• How landmark suitability shapes recognition memory signals for objects in the medial temporal lobes.
    with C. Martin, J. Wright, S. Kohler
    NeuroImage 166 425-436. 2018.
    A role of perirhinal cortex (PrC) in recognition memory for objects has been well established. Contributions of parahippocampal cortex (PhC) to this function, while documented, remain less well understood. Here, we used fMRI to examine whether the organization of item-based recognition memory signals across these two structures is shaped by object category, independent of any difference in representing episodic context. Guided by research suggesting that PhC plays a critical role in processing l…Read more
  •  113
    This volume brings together a number of perspectives on the nature of realization explanation and experimentation in the ‘special’ and biological sciences as well as the related issues of psychoneural reduction and cognitive extension. The first two papers in the volume may be regarded as offering direct responses to the questions: (1) What model of realization is appropriate for understanding the metaphysics of science? and (2) What kind of philosophical work is such a model ultimately supposed…Read more
  •  384
    Optogenetics, Pluralism, and Progress
    Philosophy of Science 85 (00): 1090-1101. 2018.
    Optogenetic techniques are described as “revolutionary” for the unprecedented causal control they allow neuroscientists to exert over neural activity in awake behaving animals. In this paper, I demonstrate by means of a case study that optogenetic techniques will only illuminate causal links between the brain and behavior to the extent that their error characteristics are known and, further, that determining these error characteristics requires comparison of optogenetic techniques with technique…Read more
  •  390
    The use of neuroscientific evidence in criminal trials has been steadily increasing. Despite progress made in recent decades in understanding the mechanisms of psychological and behavioral functioning, neuroscience is still in an early stage of development and its potential for influencing legal decision-making is highly contentious. Scholars disagree about whether or how neuroscientific evidence might impact prescriptions of criminal culpability, particularly in instances in which evidence of a…Read more
  •  205
    Do neurobiologists aim to discover natural kinds? I address this question in this chapter via a critical analysis of classification practices operative across the 43-year history of research on long-term potentiation (LTP). I argue that this 43-year history supports the idea that the structure of scientific practice surrounding LTP research has remained an obstacle to the discovery of natural kinds.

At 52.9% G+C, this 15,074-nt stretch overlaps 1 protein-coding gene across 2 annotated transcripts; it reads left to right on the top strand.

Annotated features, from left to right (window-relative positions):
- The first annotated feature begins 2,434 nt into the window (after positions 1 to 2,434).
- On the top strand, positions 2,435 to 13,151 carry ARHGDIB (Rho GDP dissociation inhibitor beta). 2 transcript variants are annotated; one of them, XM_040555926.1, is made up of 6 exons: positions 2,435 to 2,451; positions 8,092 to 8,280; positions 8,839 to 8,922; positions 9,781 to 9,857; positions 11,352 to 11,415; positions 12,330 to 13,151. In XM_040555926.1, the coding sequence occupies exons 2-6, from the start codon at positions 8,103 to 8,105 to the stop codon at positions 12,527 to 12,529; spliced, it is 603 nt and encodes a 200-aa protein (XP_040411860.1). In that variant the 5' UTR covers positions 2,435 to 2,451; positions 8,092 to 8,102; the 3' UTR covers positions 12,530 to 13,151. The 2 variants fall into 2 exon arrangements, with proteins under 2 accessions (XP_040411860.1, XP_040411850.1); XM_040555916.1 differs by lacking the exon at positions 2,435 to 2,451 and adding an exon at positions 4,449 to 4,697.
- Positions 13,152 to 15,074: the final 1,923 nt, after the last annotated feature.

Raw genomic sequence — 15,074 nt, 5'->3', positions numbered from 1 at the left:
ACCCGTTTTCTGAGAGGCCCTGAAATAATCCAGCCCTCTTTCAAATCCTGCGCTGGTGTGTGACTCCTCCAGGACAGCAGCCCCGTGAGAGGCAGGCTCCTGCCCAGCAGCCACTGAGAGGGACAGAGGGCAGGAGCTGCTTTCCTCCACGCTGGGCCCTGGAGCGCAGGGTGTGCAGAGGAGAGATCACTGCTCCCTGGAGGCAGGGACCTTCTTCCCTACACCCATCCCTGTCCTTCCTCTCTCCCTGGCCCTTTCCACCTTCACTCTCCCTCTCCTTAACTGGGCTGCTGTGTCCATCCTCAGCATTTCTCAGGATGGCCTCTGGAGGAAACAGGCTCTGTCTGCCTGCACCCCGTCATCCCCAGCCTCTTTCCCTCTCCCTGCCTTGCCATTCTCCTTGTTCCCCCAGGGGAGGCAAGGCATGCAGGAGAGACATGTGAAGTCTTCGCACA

•  36
    This volume is a collection of original essays focusing on a wide range of topics in the History and Philosophy of Science. It is a festschrift for Peter Machamer, which includes contributions from scholars who, at one time or another, were his students. The essays bring together analyses of issues and debates spanning from early modern science and philosophy through the 21st century. Machamer’s influence is reflected in the volume’s broad range of topics. These include: underdetermination, sci…Read more
  •  58
    Coordinated pluralism as a means to facilitate integrative taxonomies of cognition
    Philosophical Explorations 20 (2): 129-145. 2017.
    The past decade has witnessed a growing awareness of conceptual and methodological hurdles within psychology and neuroscience that must be addressed for taxonomic and explanatory progress in understanding psychological functions to be possible. In this paper, I evaluate several recent knowledge-building initiatives aimed at overcoming these obstacles. I argue that while each initiative offers important insights about how to facilitate taxonomic and explanatory progress in psychology and neurosci…Read more
  •  115
    Reconsidering 'spatial memory' and the Morris water maze
    Synthese 177 (2): 261-283. 2010.
    The Morris water maze has been put forward in the philosophy of neuroscience as an example of an experimental arrangement that may be used to delineate the cognitive faculty of spatial memory (e.g., Craver and Darden, Theory and method in the neurosciences, University of Pittsburgh Press, Pittsburgh, 2001; Craver, Explaining the brain: Mechanisms and the mosaic unity of neuroscience, Oxford University Press, Oxford, 2007). However, in the experimental and review literature on the water maze thro…Read more
  •  54
    Memory consolidation, multiple realizations, and modest reductions
    Philosophy of Science 75 (5): 501-513. 2008.
    This article investigates several consequences of a recent trend in philosophy of mind to shift the relata of realization from mental state–physical state to function‐mechanism. It is shown, by applying both frameworks to the neuroscientific case study of memory consolidation, that, although this shift can be used to avoid the immediate antireductionist consequences of the traditional argument from multiple realizability, what is gained is a far more modest form of reductionism than recent philo…Read more
  •  540
    Stabilizing Mental Disorders: Prospects and Problems
    In Harold Kincaid & Jacqueline Sullivan (eds.), Classifying Psychopathology: Mental Kinds and Natural Kinds, Mit Press. pp. 257-281. 2014.
    In this chapter I investigate the kinds of changes that psychiatric kinds undergo when they become explanatory targets of areas of sciences that are not “mature” and are in the early stages of discovering mechanisms. The two areas of science that are the targets of my analysis are cognitive neuroscience and cognitive neurobiology.